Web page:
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Martyn - Fabric 50

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Artist: Martyn

Album: Fabric 50

Label: Fabric

Review date: Feb. 22, 2010

Last year, Martyn Deijkers released Great Lengths, a solid album which mingled techno and dubstep approaches to electronic music, stark at times, but mostly lush. As is the case with more than a few DJ long-players, it felt constrained in places — tracks quarantined to a beginning and an end begged to overlap. This mix, for the Fabric nightclub’s nearly decade-long series, might be a better portrait of the artist, even if it’s only 5/26ths Martyn. Recorded in a single pass, it’s certainly a closer representation of what he serves up for a crowd.

Martyn’s forte is taking reliable four-to-the-floor beats and meshing them with grottier rhythms, with unimpeded flow. There aren’t many vocals here, and the songs Martyn does include provide the biggest anomalies to his main interest of tangling rhythms. But they’re a good signpost of the textures that capture his imagination. The only real sore thumb is some radio-Clash rock from The Detachments, even though it blends in a way that would have been impossible with the electrofunk opener, Hudson Mowhawke’s “Joy Fantastic.” Hudson’s song has got a Minneapolis crack to the beat (not to mention a goofball call-and-response vocal from Olivier Daysoul) that comes from a dâm-funky place a little too specific to blend smoothly with Marytn’s Euro outlook. But it’s a fine excuse for a cowbell, annoucing an upbeat set and making way for more intricate crossfades to come. The final vocal comes nearly an hour later, from dub poet Spaceape. His graveyard delivery is as far as you can get from faux-Morris Day and still be funky. Though it’s a Martyn track originally, he chooses Ben Klock’s technoish remix, the Jamaican feel all but scrubbed out but for the croak of Spaceape’s delivery.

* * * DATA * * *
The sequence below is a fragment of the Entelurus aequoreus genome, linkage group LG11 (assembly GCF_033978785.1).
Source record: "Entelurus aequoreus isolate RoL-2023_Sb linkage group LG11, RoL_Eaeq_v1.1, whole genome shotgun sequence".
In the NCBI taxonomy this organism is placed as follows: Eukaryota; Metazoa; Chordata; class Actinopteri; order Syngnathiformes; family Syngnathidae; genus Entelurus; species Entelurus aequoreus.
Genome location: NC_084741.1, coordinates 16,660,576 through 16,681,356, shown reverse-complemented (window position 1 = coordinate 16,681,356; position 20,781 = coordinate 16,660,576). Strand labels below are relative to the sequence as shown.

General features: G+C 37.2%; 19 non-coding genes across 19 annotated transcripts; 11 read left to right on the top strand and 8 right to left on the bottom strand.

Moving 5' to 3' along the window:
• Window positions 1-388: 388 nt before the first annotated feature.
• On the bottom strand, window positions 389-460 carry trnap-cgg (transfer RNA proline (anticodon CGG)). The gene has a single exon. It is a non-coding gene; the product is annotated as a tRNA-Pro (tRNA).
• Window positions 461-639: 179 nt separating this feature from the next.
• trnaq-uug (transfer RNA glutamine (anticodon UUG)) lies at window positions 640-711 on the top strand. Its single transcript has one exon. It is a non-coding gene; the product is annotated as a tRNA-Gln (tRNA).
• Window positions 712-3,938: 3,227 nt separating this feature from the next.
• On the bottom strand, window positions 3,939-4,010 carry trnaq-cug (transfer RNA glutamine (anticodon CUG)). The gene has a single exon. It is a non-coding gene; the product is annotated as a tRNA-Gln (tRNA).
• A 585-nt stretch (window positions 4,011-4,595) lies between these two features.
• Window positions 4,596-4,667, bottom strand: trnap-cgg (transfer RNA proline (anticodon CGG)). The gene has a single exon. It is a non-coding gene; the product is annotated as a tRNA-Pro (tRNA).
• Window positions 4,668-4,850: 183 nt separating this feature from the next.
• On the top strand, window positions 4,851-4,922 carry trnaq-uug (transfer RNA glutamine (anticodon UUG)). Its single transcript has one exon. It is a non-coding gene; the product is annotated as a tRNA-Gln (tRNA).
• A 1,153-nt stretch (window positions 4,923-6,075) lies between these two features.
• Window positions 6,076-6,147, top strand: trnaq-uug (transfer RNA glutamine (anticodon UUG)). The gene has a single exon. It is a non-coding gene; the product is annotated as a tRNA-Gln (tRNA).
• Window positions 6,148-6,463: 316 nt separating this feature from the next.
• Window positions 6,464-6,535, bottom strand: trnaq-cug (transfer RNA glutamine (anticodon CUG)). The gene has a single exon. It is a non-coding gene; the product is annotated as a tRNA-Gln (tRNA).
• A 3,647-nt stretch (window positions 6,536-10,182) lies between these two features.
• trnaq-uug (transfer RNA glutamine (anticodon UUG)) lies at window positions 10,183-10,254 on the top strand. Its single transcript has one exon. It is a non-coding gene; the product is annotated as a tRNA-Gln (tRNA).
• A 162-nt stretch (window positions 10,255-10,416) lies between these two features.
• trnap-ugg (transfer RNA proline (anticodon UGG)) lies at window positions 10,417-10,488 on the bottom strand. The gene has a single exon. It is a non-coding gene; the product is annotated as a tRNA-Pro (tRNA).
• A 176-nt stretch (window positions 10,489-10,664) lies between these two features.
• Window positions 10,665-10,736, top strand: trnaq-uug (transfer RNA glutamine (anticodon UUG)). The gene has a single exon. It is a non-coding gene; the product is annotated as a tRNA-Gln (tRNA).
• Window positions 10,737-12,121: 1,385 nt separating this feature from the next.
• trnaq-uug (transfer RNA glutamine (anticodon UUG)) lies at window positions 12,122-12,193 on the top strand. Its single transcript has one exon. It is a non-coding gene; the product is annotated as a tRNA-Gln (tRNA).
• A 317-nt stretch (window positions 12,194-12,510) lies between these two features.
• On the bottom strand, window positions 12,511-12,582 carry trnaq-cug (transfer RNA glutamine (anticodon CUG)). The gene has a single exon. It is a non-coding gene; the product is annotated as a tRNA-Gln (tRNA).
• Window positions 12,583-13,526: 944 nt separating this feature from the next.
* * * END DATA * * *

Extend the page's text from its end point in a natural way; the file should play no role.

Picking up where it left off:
Fellow Hyperdub regular Zomby has been also looking for commonalities between broken beats and straight time, and occupies three slots on Fabric 50. His “Little Miss Naughty” and “Light Cycle” are the anchors for the hottest part of the record, which is also the longest instro stretch, and also where tracks intersect the quickest. It’s bound together by a kickdrum that keeps moving foward in the mix, like an approaching parade. “Rass Out” by Da Altered Natives is a real find—a rubbery workout with low notes that make that steady march wiggle off its path. Martyn also works in a number from Joy Orbison. His well-hyped (and totally deserving) “Hyph Mngo” was a series of crescendos that needed the long running time to build their magic. “Brkln Clln” is a little lost, without enough room for the escalations to prompt the rising-sun emotion of his breakout number.

The strongest moment is also a track cut short, with no momentum lost. “These Words” is a gorgeous near-falsetto disco vocal which slips through a quicksand of subbass. It’s a pop song with an effortless strangeness to it, apiece with Hercules and Love Affairs “Blind” and Glass Candy’s “Beatific.” It’s smack in the middle of Fabric 50, and it debuted smack in the middle of Great Lengths. Here we get Roska’s remix, on top of a jerking dancehall beat. It’s showered with techno ripples, far less elegant than the clicks and shuffles of Martyn’s original. This is indestructable stuff, somber and exciting at the same time. A head-turner in any crowd, it’s surrounded by good company.

By Ben Donnelly

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